The CAA would replace the DGCA and administer and regulate civil aviation safety, manage safety oversight over air transport operators, air service navigation operators and operators of other civil aviation facilities
A bill to replace the DGCA (Directorate General of Civil Aviation) by a new aviation regulator, the Civil Aviation Authority (CAA), with full operational and financial autonomy is likely to be tabled in the upcoming Monsoon Session of Parliament.
The Union Cabinet, at its meeting today, accorded in-principle approval to the proposal of the Civil Aviation Ministry, information and broadcasting minister Manish Tewari said after the meeting.
The bill to establish the CAA is likely to be brought in the Monsoon Session, he said.
The CAA would replace the DGCA and administer and regulate civil aviation safety, manage safety oversight over air transport operators, air service navigation operators and operators of other civil aviation facilities.
Interestingly, the proposed CAA, like the DGCA, would also deal with matters relating to financial stress on safety of air operations, as witnessed in connection with the closure of the bankrupt Kingfisher Airlines last year.
Issues relating to consumer protection and environment regulations in civil aviation sector would also be addressed by the CAA, according to the draft legislation.
The proposed authority would have a chairperson, a director General and seven to nine members, including five whole-time members. All of them would be appointed by the Centre on the recommendation of a selection committee headed by the Cabinet secretary.
The CAA is being established by the government to meet the standards set by the UN’s International Civil Aviation Organisation (ICAO) and in line with aviation regulators in other countries like the US Federal Aviation Administration and UK’s CAA, official sources had said earlier.
The estimated cost of establishing the new Authority would be over Rs110 crore, they said.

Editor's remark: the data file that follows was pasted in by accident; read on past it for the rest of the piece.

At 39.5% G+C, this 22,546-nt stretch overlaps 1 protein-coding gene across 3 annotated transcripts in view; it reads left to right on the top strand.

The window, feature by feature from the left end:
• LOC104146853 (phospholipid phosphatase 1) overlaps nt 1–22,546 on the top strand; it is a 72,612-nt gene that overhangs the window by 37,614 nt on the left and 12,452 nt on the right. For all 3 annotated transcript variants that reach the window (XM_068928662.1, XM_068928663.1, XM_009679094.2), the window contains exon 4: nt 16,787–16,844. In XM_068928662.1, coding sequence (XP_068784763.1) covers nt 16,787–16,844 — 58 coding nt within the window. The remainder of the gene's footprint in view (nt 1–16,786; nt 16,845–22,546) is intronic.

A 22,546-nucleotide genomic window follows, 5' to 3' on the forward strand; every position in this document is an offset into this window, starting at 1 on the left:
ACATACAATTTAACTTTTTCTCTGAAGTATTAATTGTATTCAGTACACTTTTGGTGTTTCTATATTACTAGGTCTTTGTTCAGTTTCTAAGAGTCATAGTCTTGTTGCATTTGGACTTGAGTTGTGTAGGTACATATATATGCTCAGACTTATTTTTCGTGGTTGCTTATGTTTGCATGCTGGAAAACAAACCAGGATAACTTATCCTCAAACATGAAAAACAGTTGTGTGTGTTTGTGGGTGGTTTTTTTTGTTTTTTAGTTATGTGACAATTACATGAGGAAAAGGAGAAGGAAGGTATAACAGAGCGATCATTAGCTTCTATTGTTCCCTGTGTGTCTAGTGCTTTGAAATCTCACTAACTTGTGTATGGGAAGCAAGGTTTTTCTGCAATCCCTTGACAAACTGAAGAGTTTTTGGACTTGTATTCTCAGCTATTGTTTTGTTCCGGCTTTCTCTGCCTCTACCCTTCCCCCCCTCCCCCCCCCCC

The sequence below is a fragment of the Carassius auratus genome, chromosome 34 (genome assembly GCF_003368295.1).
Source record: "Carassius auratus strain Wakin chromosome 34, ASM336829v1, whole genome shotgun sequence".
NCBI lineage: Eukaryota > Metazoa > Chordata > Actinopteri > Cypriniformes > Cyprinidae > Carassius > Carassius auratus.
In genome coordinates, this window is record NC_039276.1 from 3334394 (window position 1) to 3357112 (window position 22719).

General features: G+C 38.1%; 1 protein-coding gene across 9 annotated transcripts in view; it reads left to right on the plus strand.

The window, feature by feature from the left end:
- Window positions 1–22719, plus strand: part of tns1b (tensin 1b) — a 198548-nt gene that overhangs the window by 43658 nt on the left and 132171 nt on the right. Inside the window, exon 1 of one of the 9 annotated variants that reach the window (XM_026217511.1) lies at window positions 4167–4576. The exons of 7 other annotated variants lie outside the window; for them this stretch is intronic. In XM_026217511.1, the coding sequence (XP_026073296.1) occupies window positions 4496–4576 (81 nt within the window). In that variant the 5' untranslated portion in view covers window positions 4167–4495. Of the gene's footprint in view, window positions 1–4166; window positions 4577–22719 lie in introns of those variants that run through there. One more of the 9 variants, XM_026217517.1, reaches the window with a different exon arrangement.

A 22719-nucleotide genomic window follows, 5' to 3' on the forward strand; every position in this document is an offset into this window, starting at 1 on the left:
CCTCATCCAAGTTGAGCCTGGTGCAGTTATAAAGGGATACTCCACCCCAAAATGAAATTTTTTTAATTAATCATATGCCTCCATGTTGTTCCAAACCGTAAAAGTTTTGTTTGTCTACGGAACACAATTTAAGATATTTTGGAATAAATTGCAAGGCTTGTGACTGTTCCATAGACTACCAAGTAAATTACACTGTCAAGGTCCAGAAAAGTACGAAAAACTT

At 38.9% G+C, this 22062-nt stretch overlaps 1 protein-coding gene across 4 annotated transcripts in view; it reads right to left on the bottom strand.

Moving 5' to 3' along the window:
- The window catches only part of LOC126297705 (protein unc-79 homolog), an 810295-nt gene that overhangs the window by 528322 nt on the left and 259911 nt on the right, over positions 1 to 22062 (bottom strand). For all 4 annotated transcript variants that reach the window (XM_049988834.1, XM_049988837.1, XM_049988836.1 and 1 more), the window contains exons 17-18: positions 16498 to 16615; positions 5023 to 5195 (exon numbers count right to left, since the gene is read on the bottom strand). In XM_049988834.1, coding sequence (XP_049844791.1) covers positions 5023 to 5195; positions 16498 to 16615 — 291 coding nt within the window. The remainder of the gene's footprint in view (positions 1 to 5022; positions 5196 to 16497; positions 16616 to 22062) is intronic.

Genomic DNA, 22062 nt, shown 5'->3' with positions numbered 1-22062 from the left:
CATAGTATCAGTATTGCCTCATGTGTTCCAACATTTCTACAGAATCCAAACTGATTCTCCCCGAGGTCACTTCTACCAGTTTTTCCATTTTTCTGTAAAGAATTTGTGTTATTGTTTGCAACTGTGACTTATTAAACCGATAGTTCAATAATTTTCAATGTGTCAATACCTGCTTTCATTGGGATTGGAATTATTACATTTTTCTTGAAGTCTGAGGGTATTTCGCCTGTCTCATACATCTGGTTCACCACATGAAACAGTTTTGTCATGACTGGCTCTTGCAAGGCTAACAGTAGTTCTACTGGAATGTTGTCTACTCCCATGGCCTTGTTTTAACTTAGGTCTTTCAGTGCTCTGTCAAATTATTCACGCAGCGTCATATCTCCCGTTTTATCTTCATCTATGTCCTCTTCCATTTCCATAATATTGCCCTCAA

Noting that DGCA has limited delegation of financial powers and hence was “incapable of making adequate structural changes” to meet the demands of a dynamic civil aviation sector, the sources said this had necessitated its replacement with CAA.
The CAA would have more administrative and financial powers to deal with the fast-changing aviation scenario.
While passenger and freight traffic as also aircraft movement has grown manifold in the past six years, the sources said the strength of DGCA, which regulates all these activities, has gone up only in “a miniscule manner” primarily due to the cumbersome recruitment process under the UPSC.
With full functional and financial autonomy, the proposed CAA would be able to recruit its own staff, decide on their pay structure and the powers to fix and collect fees for rendering services like safety oversight and surveillance of air navigation services, they said.
As it would be self-financing, the CAA would establish a separate fund, called the Civil Aviation Authority of India Fund, which would be used for all expenses of the authority.
In addition, this fund would also get budgetary support, the sources said.
Keywords: Civil Aviation Authority, aviation regulator, Directorate General of Civil Aviation, DGCA, Civil Aviation Ministry, Manish Tewari, aviation sector, Kingfisher Airlines
Reported net profit of private IPPs (excluding Reliance Power) would be dented by the significant rupee depreciation against the dollar during the current quarter, says Nomura Equity Research
Nomura Equity Research expects IPPs (including NTPC) and Coal India (CIL) to post a sub-par show in 1QFY14; reported PAT of private independent power producers (IPPs, excluding Reliance Power) would be dented by the significant rupee depreciation against the dollar during the quarter (8.6% on period-end basis, 3.2% on period average basis). Power Grid Corporation is likely to be the sole bright spot, delivering another par performance, believes Nomura.